About 70 years ago the great-granddaughter of a Waterbury doctor who practiced in the late 1700s donated a skeleton to the Mattatuck Museum that the doctor apparently had saved as an anatomical specimen. Its bones were labeled and a name, "Larry," was inscribed on its skull.
At the museum "Larry" became a popular exhibit until he became an embarrassment. The skeleton was that of one of the doctor's slaves. His real name, or at least the name his owner, Dr. Preserved Porter, called him by, was Fortune. Now the museum is embarked on a major research project to learn all it can about Fortune. He is being resurrected almost literally as the skeleton in the closet of Connecticut slavery. His story, whether as folklore or fact, is gruesome.
Warren Perry, the Central Connecticut State University professor who is the archaeological consultant on what is being called the Fortune Project, tells the basic folklore version this way: "Fortune lived in the doctor's household and was part of the family and was loved. But one day Fortune is at the Naugatuck River and he slips in and drowns. The story has it that Dr. Preserved Porter jumps in to save him, but can't. And so he flayed his body on the spot and took him home."
With his slave's freshly dead body at his disposal, Dr. Porter apparently couldn't pass up the chance to use it for science. At this point in the story, Perry raises his eyebrows. "Would you do that to the servant you love as part of the family?"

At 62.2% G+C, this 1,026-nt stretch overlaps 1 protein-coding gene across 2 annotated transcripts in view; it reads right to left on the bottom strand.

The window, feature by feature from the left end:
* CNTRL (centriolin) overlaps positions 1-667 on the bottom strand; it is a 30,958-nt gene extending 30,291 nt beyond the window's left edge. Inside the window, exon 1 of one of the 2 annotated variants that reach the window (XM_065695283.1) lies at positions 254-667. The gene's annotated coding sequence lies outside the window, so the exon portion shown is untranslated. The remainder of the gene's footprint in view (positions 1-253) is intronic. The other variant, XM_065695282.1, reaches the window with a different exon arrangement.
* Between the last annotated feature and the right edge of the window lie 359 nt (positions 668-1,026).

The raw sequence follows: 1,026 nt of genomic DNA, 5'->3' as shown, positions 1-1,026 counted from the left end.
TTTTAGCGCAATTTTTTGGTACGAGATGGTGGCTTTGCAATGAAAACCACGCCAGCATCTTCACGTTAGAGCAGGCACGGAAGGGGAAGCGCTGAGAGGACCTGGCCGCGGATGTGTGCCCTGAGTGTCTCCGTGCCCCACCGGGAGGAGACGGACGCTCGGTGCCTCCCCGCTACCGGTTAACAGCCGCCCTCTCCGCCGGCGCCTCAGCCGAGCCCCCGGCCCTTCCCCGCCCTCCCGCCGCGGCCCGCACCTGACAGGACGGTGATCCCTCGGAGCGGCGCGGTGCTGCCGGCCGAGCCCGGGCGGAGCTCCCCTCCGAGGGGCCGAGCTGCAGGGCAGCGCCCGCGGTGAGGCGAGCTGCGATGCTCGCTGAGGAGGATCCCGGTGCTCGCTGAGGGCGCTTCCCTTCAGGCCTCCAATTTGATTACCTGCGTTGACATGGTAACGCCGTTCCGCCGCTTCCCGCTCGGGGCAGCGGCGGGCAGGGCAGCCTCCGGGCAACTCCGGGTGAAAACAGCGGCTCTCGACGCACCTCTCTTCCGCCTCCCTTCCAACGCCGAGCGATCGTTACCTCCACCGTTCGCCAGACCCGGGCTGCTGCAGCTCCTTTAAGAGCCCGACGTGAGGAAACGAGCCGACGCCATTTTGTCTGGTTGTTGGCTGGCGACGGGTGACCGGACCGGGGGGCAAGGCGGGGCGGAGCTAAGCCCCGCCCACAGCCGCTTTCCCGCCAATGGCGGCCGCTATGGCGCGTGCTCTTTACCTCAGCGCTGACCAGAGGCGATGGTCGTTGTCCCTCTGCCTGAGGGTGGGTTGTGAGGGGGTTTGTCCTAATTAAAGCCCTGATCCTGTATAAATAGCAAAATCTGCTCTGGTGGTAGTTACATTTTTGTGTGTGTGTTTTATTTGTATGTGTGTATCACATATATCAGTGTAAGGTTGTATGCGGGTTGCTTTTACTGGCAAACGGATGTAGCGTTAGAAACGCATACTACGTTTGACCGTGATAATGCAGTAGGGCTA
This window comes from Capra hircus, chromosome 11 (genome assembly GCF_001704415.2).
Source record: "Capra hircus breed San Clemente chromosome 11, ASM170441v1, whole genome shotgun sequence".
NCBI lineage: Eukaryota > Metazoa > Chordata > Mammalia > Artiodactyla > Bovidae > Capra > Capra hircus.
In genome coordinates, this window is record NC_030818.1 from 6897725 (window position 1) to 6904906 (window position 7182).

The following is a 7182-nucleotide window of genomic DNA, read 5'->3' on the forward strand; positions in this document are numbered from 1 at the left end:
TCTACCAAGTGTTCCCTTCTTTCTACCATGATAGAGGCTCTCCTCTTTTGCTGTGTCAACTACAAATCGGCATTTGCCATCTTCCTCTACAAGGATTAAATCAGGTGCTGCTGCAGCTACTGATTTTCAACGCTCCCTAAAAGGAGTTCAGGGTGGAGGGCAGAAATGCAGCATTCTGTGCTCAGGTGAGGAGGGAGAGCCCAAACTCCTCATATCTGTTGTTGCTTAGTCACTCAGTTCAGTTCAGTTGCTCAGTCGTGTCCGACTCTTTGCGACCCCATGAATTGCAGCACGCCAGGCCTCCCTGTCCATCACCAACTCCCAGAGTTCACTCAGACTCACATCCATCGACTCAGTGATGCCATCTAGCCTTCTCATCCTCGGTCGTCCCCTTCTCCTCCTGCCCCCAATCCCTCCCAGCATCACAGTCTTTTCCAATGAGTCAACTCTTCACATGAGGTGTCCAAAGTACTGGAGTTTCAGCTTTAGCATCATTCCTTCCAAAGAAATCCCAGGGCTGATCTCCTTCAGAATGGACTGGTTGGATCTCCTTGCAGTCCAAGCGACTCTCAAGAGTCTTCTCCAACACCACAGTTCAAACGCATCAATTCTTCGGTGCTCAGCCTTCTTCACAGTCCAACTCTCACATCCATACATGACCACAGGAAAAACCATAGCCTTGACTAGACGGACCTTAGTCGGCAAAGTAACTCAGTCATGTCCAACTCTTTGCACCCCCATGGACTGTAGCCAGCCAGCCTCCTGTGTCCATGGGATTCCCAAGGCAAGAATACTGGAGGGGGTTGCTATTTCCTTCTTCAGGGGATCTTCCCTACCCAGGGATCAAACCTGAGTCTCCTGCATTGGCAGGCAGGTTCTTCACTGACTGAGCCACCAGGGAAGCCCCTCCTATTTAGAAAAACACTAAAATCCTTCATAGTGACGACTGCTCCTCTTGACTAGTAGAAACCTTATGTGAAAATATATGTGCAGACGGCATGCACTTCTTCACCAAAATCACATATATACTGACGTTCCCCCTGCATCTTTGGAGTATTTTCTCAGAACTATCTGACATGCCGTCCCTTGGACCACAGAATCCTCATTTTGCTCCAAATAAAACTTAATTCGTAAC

In other versions of the story, Fortune is running from punishment when he drowns, or the doctor brings him home to boil the flesh from his bones, or murders his slave deliberately, and the skeleton eventually gets stored in an attic or a closet.
Some of the folklore is no doubt true. But here is what various anthropologists around the country who have examined Fortune's skeleton have so far determined. The cause of death was a broken neck. His age was about 40, his height about 5-feet-2, his body well-muscled. His skeleton was expertly preserved; some of the bones appear to have been boiled to remove fat and drilled with holes to drain fluid. Perry says the bones also showed some "enthesopathies." These are small depressions left where muscle ligament has ripped away.
Perry is familiar with such injuries from his work on the African Burial Ground Project in Manhattan, where hundreds of slave skeletons were uncovered during construction of an office building and analyzed like Fortune's has been. Many of the New York slaves, men, women and children, had enthesopathies. Normally, they result from labor that is too much for the body to bear. Perry says Fortune had them on his arms and legs.
"It doesn't look from his body as if he had such a nice life in Connecticut," he says. "Captivity wasn't nice for the captives in Connecticut or anywhere else."
Perry is just part of a team of scientists and historians working on the Fortune Project for the museum. He narrates a documentary film that is being shot and has attracted the interest of PBS's "Nova." One of the team reconstructed the image, shown here, of Fortune as he might have appeared in the flesh.